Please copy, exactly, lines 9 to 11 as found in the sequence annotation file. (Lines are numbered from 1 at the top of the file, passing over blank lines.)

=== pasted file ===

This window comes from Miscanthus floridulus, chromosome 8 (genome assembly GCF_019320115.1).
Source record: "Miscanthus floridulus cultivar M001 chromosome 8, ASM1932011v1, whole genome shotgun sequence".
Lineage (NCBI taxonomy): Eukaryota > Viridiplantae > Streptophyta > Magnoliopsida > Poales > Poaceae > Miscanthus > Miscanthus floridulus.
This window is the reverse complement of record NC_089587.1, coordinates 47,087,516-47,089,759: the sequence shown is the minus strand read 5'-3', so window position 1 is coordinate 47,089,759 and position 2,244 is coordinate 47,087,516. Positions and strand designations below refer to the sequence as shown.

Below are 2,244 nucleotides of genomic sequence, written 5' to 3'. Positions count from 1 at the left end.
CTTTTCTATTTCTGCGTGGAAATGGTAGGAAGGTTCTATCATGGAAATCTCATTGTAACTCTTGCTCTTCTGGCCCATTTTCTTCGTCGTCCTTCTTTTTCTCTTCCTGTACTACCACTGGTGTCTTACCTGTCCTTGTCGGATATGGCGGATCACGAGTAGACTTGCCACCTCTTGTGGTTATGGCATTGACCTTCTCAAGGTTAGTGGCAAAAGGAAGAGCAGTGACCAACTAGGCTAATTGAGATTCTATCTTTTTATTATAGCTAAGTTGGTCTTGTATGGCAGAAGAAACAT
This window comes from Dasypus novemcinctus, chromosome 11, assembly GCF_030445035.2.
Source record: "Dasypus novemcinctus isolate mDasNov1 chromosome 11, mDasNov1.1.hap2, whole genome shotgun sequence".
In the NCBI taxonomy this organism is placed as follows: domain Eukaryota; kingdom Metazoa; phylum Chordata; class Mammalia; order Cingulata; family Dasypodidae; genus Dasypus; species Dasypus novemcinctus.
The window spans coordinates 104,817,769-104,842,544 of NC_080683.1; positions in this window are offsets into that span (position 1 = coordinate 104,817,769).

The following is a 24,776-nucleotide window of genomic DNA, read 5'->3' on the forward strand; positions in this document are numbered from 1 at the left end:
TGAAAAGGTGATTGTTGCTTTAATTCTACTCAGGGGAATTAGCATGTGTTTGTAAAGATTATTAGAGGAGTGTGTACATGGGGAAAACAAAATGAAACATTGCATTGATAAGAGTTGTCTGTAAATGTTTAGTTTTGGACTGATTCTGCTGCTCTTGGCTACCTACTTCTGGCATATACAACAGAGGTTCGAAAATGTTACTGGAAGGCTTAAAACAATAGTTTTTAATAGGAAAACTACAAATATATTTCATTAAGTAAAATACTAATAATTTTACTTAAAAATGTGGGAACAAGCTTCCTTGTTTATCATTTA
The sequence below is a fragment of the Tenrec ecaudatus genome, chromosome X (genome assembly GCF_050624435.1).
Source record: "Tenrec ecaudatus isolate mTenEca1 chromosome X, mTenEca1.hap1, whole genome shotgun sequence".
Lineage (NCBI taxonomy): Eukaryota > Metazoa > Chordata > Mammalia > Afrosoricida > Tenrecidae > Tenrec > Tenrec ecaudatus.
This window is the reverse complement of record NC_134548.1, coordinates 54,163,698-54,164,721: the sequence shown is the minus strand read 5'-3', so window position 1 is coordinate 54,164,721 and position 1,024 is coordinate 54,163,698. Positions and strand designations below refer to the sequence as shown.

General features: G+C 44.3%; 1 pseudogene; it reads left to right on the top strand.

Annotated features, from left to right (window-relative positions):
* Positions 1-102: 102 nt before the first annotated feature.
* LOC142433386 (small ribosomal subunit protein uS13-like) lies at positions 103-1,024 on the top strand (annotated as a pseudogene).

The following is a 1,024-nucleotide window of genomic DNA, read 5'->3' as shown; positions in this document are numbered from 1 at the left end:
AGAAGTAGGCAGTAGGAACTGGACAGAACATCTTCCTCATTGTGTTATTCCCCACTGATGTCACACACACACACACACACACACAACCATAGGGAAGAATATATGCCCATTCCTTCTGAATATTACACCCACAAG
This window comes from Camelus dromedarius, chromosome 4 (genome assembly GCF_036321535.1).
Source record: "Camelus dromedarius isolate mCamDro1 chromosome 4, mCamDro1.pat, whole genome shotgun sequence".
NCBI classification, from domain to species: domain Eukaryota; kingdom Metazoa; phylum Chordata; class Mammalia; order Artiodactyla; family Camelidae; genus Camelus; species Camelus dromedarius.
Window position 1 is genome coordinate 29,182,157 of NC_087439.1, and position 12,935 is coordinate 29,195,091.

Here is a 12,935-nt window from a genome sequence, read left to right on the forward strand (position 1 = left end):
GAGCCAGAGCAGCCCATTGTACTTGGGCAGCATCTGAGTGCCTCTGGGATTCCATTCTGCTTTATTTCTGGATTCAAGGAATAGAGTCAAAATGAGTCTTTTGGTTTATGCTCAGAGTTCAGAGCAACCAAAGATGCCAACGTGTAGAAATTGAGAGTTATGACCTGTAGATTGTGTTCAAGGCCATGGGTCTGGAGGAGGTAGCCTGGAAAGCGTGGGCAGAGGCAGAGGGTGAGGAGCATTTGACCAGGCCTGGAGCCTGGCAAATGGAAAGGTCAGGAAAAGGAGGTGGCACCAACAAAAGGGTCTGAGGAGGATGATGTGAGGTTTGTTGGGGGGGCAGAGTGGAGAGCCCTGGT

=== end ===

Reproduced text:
In the NCBI taxonomy this organism is placed as follows: domain Eukaryota; kingdom Metazoa; phylum Chordata; class Mammalia; order Cingulata; family Dasypodidae; genus Dasypus; species Dasypus novemcinctus.
The window spans coordinates 104,817,769-104,842,544 of NC_080683.1; positions in this window are offsets into that span (position 1 = coordinate 104,817,769).

The following is a 24,776-nucleotide window of genomic DNA, read 5'->3' on the forward strand; positions in this document are numbered from 1 at the left end: